A black crest on the red jersey is a first for the team and looks phenomenal. Not that the white Flaming C of the previous generation was bad, but the black just looks a little more menacing – and more subtly complements the red backdrop, in contrast to the previous iteration’s blinding amount of white. Plus, they went all the way to the Stanley Cup Final with this jersey, losing in Game 7 (although they probably should have been awarded the Cup at home in Game Six. Not that I’m bitter or anything. Nope, not at all. Not one bit.). They even added a lace-up neck! Ticks all my boxes, this one.
Reebok Edge Extinguishes Calgary Flames
Rolled out for the 2007-08 season, the Reebok Edge uniform system, with its incomplete sleeve striping, emphasis on vertical patterns, and weird fixation on figure-hugging vertical piping, made a mockery of many an NHL jersey. Not to mention the scandal where Reebok flat-out forgot to design the Toronto Maple Leafs a uniform at all, leaving them with only practice jerseys to wear.
Which brings us to the Flames duds of the present day. Oh…oh dear.
Perhaps no team was so dearly affected by the mass redesign than the Calgary Flames. Weird, incomplete sleeve stripes. Weird, incomplete underarm stripes. Weird, incomplete piping leading to nowhere. A weird, horizontal tail stripe that intersects with the vertical underarm striping with all the smoothness of something designed in Microsoft Paint. It looks like one of those grade school crafts you made by sticking together bits of recycling.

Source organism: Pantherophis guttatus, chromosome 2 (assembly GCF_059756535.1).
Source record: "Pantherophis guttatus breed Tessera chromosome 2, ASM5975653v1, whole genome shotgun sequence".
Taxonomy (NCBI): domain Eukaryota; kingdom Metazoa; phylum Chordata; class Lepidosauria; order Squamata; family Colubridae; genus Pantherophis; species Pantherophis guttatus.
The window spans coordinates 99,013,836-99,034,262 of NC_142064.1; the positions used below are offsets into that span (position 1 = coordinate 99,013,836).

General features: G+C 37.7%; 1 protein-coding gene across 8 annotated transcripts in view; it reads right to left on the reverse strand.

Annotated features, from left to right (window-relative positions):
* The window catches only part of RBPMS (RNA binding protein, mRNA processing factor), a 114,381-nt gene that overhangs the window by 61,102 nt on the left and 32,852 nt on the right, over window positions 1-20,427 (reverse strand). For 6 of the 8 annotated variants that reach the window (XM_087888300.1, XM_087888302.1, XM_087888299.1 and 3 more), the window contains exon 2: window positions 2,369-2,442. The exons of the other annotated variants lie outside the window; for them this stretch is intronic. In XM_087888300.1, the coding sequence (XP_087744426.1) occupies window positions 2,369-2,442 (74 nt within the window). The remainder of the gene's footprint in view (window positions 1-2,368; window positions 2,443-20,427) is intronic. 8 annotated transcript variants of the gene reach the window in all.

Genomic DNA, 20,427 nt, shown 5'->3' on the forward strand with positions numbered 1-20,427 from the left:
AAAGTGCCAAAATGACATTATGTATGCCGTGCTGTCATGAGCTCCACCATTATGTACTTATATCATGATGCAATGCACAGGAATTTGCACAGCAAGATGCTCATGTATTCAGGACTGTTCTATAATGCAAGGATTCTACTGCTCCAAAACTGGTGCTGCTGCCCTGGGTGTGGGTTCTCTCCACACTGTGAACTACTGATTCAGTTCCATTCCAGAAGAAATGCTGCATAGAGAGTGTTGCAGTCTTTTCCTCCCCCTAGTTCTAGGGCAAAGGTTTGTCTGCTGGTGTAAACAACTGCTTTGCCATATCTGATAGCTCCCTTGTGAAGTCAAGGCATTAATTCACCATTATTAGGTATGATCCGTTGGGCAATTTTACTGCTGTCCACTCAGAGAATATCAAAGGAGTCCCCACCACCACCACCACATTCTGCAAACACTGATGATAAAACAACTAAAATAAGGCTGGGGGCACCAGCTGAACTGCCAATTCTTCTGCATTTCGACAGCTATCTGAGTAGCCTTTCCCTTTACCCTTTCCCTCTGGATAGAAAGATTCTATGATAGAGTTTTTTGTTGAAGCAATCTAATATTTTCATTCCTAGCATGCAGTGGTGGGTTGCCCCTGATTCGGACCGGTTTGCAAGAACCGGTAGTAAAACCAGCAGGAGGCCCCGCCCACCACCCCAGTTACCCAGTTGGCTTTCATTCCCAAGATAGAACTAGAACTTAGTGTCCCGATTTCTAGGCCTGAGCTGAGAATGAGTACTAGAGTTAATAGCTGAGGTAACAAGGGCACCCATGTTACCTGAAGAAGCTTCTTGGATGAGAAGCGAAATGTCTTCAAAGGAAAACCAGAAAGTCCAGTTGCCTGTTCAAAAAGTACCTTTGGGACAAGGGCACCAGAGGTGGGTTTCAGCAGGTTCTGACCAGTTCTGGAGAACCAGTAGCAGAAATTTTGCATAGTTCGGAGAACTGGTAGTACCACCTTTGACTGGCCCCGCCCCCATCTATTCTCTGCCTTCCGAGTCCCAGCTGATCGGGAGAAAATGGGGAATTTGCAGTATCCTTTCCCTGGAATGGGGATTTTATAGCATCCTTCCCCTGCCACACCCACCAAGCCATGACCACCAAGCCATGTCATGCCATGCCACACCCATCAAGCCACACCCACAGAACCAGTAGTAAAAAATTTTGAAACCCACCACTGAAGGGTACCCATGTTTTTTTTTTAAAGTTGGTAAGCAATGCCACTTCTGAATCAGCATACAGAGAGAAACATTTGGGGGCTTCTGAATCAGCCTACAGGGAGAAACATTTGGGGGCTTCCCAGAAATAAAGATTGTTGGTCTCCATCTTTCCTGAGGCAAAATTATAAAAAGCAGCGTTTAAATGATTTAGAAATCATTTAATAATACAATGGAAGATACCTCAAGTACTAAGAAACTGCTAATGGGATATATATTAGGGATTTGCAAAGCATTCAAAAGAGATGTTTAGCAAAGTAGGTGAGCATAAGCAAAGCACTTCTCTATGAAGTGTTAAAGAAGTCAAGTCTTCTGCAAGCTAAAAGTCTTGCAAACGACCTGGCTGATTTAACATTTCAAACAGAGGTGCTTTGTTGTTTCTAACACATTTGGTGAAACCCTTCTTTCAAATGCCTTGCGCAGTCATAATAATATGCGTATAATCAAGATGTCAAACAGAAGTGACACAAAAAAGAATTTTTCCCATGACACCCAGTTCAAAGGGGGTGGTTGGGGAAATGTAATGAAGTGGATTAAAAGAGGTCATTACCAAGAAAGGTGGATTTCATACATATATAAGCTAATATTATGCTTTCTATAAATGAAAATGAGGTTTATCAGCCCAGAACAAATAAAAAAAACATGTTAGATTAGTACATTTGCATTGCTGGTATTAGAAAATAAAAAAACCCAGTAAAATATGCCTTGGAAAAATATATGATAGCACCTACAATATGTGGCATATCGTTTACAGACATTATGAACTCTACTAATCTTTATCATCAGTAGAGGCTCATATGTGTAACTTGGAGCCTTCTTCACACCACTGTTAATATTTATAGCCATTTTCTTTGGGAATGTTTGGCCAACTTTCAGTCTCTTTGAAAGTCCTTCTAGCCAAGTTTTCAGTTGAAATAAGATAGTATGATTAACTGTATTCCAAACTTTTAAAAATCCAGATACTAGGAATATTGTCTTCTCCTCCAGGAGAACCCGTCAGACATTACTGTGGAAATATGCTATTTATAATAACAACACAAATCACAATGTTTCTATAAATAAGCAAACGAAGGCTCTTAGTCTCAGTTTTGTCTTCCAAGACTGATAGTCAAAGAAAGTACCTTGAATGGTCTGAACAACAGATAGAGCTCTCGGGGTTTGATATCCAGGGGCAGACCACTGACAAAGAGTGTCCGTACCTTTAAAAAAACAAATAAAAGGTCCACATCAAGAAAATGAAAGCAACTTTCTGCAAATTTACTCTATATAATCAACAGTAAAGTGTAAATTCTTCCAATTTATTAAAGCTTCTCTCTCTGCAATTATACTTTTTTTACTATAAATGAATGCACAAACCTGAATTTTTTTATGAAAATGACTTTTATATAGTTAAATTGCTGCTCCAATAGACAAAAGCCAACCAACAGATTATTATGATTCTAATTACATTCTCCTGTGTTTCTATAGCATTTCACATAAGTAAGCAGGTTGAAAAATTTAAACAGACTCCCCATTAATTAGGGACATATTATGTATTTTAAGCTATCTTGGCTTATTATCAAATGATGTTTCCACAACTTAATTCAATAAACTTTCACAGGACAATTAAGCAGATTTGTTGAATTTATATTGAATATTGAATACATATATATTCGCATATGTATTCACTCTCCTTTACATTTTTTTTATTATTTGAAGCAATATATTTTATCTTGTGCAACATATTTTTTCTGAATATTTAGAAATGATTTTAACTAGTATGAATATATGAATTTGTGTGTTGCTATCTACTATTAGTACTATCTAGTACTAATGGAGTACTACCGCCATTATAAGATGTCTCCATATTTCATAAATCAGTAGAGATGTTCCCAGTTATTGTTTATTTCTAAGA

Et la pièce de résistance? The flag of Alberta on one shoulder, with the flag of Canada on the other. Just in case you forgot where Calgary was. Or Alberta, for that matter.
Oh, and, by the way: when I say, “the flag of Alberta,” I mean, quite literally, the entire flag of Alberta. Not the crest, which might have looked half-decent, but the whole thing. At least the Canadian flag blends in; the Alberta flag’s blue background contrasts completely with the team’s colour scheme, sticking out like a sore, oxygen-deprived thumb.